I recently noticed that I’ve neglected to communicate clearly what I will be doing in Thailand. This post is intended to set the record straight!
While in Thailand, we will be volunteering with The Charis Project, a non-profit, 501(c)3 organization that focuses it’s efforts in Mae Sot, Thailand. Mae Sot is a border city along Thailand’s western border with Burma. The population there is mainly comprised of Thai nationals, Burmese immigrants, and many hill tribes such as the Karen, Lahu and Lisu. The main purpose of The Charis Project is to empower, strengthen, and build up families and communities to care for and protect their own children, thus ending the need for orphan care. This organization represents the new breed of NGOs. Rather then depend on foreign aid, Chair works to encourage the community to adopt new solutions for old problems while at the same time fostering ownership in the process and job skill acquisition. One end result, we hope, is that sex-trafficking will go bankrupt because orphaned children will become just a memory.
Charis is still in it’s initial start-up phase. It has a few core programs that have initially been funded by outside donations, specifically the Charis Learning Farm, which I will be volunteering with, and the children’s home, or Family Support Center (FSC). The FSC functions mostly as an orphanage, but differs from classical applications in that it’s goal is to be self-sustaining and even provide for the community around it. For example, the farm, which is attached to the FSC, had a great rice crop this year and was able to provide enough for the FSC, some to sell and some to GIVE AWAY. When was the last time an orphanage gave something away? This shows that the model is working. Check out their website for more info on the FSC.
The Charis Learning Farm offers a similar service as the FSC in that it provides education, job skills and jobs to local residents. However, the farm is intended to bring money into the Charis Project, hence the self-sustainability model. The method by which we will do this is through organic and natural farming methods and healthier food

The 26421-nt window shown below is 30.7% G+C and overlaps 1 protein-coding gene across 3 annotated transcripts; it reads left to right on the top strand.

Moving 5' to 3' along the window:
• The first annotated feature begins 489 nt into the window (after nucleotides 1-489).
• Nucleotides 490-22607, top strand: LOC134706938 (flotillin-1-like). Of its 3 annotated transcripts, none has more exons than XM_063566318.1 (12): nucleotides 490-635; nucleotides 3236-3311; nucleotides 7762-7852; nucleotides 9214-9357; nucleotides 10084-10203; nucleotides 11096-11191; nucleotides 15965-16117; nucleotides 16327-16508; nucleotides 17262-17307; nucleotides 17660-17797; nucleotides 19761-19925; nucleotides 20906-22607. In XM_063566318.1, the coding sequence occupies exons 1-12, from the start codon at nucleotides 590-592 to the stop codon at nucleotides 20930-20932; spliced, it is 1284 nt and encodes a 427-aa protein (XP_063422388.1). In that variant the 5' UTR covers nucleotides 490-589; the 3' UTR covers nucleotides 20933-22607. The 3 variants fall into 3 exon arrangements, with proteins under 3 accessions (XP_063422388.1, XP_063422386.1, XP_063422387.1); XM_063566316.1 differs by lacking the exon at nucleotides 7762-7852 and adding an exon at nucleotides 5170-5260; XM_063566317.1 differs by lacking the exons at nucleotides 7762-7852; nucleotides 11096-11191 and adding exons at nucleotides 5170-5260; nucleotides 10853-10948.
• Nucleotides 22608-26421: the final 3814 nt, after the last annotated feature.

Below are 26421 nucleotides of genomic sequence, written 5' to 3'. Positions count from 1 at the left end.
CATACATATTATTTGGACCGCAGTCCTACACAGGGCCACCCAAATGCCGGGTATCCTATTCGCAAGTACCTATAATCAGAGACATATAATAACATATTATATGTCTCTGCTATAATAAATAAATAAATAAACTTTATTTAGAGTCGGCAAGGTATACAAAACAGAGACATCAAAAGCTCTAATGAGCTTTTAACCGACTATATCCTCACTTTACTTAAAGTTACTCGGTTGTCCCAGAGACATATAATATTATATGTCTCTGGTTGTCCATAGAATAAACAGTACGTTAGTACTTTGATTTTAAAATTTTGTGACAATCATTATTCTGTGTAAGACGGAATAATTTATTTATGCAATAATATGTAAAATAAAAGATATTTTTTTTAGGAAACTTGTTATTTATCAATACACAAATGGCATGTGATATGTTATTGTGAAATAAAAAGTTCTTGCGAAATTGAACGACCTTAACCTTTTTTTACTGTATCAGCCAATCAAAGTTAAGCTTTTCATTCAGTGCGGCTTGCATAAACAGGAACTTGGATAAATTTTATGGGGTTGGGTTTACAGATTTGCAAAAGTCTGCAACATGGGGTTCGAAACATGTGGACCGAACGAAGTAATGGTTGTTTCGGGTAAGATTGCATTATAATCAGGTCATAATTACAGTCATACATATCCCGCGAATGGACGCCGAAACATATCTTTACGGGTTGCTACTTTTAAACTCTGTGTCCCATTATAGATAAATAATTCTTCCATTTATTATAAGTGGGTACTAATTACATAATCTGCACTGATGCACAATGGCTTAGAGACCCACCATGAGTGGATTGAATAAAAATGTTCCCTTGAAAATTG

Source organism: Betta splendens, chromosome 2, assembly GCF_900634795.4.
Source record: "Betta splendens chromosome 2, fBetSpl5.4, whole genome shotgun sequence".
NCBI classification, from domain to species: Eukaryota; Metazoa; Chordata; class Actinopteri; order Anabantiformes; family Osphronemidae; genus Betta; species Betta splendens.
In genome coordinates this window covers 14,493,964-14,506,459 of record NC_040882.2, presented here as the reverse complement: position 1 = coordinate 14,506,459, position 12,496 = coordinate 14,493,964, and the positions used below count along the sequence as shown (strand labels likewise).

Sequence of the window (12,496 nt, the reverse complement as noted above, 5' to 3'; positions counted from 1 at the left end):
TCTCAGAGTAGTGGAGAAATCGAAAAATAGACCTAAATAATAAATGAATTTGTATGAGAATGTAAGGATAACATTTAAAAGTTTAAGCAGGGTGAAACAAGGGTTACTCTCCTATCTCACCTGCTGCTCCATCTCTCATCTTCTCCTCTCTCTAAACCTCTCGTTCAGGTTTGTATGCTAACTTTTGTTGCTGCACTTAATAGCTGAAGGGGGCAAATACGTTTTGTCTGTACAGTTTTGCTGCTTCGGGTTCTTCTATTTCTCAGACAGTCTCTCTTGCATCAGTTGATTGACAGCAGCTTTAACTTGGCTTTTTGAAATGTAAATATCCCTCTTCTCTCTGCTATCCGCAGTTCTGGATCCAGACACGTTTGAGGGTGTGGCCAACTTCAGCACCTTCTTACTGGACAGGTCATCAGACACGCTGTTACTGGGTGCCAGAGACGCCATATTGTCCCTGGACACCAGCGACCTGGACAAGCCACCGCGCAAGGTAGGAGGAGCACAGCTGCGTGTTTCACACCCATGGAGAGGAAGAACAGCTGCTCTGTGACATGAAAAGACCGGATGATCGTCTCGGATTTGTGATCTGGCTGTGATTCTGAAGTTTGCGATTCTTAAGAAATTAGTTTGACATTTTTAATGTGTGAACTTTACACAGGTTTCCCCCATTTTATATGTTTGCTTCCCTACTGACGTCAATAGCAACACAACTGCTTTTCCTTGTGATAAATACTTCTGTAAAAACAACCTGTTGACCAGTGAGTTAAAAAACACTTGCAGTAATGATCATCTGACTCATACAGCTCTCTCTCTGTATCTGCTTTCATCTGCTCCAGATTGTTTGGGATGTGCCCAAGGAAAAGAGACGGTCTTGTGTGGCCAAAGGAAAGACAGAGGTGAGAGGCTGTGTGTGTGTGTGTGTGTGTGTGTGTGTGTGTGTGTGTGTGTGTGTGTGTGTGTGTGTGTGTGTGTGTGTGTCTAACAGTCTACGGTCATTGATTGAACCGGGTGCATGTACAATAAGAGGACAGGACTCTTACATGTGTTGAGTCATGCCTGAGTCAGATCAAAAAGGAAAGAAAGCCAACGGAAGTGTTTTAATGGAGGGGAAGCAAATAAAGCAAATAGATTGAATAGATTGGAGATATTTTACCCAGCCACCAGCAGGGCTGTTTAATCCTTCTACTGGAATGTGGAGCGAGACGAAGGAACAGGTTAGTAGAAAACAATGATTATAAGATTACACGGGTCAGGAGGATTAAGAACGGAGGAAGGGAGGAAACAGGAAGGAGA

development in the midst of a food economy saturated with toxic pesticides which lead to health hazards to the field workers and the consumer. I will be taking on the role of Farm Manager upon my arrival. Gladly, since I have only frontyard farming experience, there will be a lot of on-the-job training. The current farm manager literally manages the farm. He is in the dirt everyday, something I’m looking forward to. However, my role will be more expansive.
While I’ll definitely be involved in planning, experimentation, and implementation of new farming techniques, I’ll also need to be involved in networking with other organic/natural farmers, investigating the latest farming methods, setting up a marketplace from which to sell our products and investing in relationships with the workers we hire.
I am both honored and excited to take part in this very worthy opportunity to serve my fellow man. It also helps that I’ll get to live out a childhood dream to run my own farm. I look forward to the physical demand of the job and experimentation with the crops. While I was there in October of 2014, I saw the farm in motion. The worm bins were completing their first cycle, organic fertilizers were brewing and the rice was growing. On my last day at the farm, we put together a garden bed for some yams. Those yams are nearing their harvest and look amazing. I can’t wait to get back to Thailand and get my hands dirty!